To install click the Add extension button. That's it.

The source code for the WIKI 2 extension is being checked by specialists of the Mozilla Foundation, Google, and Apple. You could also do it yourself at any point in time.

Kelly Slayton
Congratulations on this excellent venture… what a great idea!
Alexander Grigorievskiy
I use WIKI 2 every day and almost forgot how the original Wikipedia looks like.
Live Statistics
English Articles
Improved in 24 Hours
Added in 24 Hours
What we do. Every page goes through several hundred of perfecting techniques; in live mode. Quite the same Wikipedia. Just better.

The Winter Line

From Wikipedia, the free encyclopedia

"The Winter Line"
Westworld episode
Episode no.Season 3
Episode 2
Directed byRichard J. Lewis
Written by
Cinematography byJohn Grillo
Editing byAndrew Seklir
Production code302
Original air dateMarch 22, 2020 (2020-03-22)
Running time60 minutes
Guest appearance(s)
Episode chronology
← Previous
"Parce Domine"
Next →
"The Absence of Field"

"The Winter Line" is the second episode in the third season of the HBO science fiction dystopian thriller television series Westworld. The episode aired on March 22, 2020. It was written by Matthew Pitts and series co-creator Lisa Joy, and directed by Richard J. Lewis. The episode served as Thandie Newton's pick to support her nomination for the Primetime Emmy Award for Outstanding Supporting Actress in a Drama Series.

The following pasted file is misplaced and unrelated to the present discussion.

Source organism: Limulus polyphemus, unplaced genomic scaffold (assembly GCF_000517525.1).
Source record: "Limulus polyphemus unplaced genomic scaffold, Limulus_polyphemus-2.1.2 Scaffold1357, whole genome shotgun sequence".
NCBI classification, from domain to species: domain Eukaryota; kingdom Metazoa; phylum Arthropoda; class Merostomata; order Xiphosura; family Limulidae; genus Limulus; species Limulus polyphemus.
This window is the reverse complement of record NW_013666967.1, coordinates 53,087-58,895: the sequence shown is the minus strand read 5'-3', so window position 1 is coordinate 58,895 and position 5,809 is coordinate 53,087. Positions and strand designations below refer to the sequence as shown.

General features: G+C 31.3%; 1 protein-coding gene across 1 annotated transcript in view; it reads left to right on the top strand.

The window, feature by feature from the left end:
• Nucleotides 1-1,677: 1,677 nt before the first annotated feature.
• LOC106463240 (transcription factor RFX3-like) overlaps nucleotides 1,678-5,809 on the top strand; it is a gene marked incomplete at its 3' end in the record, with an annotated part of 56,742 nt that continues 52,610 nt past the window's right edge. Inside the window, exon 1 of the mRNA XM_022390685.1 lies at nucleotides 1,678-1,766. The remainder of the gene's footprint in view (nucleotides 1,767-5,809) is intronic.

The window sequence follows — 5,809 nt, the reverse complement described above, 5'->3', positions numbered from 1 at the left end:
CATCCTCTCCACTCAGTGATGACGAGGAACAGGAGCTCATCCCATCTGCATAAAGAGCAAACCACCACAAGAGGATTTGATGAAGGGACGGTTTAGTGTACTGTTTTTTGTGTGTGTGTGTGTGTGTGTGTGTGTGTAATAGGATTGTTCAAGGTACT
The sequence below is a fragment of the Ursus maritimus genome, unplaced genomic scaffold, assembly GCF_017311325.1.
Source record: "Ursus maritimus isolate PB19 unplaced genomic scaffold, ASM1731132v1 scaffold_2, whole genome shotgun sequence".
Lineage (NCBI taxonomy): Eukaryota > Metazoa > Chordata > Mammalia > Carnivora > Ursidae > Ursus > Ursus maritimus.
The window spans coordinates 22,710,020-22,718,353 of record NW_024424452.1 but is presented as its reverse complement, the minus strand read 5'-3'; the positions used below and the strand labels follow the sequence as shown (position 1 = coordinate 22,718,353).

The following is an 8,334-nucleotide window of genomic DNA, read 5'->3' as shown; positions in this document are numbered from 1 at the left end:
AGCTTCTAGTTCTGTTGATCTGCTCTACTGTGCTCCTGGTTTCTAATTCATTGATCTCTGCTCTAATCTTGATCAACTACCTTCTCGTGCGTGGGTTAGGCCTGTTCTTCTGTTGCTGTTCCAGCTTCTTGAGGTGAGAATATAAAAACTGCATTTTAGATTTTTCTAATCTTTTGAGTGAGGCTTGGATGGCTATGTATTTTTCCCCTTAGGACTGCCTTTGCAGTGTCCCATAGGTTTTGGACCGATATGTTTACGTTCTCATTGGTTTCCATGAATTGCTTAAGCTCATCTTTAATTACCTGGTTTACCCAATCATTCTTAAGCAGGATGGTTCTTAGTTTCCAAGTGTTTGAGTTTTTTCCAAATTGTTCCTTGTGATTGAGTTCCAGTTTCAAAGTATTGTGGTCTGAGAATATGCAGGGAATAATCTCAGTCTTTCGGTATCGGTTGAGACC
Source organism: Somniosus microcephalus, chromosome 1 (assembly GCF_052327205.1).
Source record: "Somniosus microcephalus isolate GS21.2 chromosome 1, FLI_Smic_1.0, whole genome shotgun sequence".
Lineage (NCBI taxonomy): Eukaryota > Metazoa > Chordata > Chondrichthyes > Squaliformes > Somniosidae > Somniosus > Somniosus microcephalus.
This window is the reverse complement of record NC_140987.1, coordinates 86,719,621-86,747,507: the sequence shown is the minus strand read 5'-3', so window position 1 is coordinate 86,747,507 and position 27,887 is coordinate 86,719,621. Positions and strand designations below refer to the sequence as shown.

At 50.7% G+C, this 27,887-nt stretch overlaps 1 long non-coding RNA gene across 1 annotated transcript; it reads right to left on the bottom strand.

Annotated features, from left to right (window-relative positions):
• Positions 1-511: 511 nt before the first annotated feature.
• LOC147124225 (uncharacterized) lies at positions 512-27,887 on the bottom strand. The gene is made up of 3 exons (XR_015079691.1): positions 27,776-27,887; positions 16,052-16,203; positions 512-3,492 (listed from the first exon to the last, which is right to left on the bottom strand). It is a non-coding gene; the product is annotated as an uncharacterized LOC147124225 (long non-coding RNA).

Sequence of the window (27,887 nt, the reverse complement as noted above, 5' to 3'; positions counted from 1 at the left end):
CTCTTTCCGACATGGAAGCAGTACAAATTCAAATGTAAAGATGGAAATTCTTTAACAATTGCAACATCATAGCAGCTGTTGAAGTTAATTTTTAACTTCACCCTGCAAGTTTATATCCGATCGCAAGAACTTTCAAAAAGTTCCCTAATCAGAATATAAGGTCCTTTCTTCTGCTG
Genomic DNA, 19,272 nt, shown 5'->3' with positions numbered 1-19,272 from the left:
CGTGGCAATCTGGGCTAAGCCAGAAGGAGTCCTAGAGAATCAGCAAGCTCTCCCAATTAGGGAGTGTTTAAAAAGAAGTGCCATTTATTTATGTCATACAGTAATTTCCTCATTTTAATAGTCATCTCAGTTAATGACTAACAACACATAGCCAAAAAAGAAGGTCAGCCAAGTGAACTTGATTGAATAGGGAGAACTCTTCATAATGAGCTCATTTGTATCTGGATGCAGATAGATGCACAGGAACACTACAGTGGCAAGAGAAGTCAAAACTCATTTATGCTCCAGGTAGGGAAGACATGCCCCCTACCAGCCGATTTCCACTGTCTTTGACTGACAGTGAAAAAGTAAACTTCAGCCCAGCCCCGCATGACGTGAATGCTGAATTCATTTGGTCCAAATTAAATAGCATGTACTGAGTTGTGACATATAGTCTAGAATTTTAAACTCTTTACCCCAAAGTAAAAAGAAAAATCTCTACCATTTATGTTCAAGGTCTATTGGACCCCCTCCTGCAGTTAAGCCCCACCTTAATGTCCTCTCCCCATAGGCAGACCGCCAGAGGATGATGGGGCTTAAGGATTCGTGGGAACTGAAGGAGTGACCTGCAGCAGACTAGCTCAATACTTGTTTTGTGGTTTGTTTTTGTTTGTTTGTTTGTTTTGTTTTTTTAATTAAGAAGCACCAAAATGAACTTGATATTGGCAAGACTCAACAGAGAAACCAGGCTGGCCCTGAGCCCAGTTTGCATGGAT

Plot summary

In Warworld, Maeve is rescued by Hector and eludes Nazi guards. She soon realizes that Hector is just playing out a narrative like in Westworld and that he no longer remembers who she is. She kills herself, which sends her back to Operations. When she escapes and tries to lobotomize herself, Lee Sizemore stops her, revealing he survived being shot in Westworld.[a] He explains he made sure to have Maeve brought to Warworld as it was the closest park to Westworld and the Forge, so she can reunite with her daughter in the Sublime.

Bernard arrives at Westworld and travels to the old lab where he had learned he was a host. He finds Ashley Stubbs there, who reveals he was programmed to help cover Bernard's escape and then kill himself to protect Bernard's secret, but when he attempted to shoot himself missed his explosive killswitch. After Bernard fixes him up, Stubbs takes him to the Mesa to find Maeve, as Bernard believes she is necessary to fight Dolores. However, they find Maeve's host in cold storage and missing its "pearl."

When Maeve wakes again in Warworld, she quickly abandons Hector to meet Lee and travel to the Forge. Once there, Lee is surprised when Maeve admits she has never been inside the Forge before and it was not her who activated the Door, coming to the conclusion it must have been Dolores. Lee's behaviour and questioning leads Maeve to realise he is not the real Lee Sizemore, who did indeed die in the park. She further discovers that her entire experiences so far have been part of a virtual reality simulation to gain information on accessing the data in the Forge. She returns to Operations with Lee and deduces that the system she is in has limited processing power. When she wakes up again in Warworld, her tricks overload the system, freezing everything and allowing her to find her location in the real world, among a bank of other hosts connected to a system. She programs a maintenance robot to steal her pearl, but guards are able to shoot down the robot upon its escape.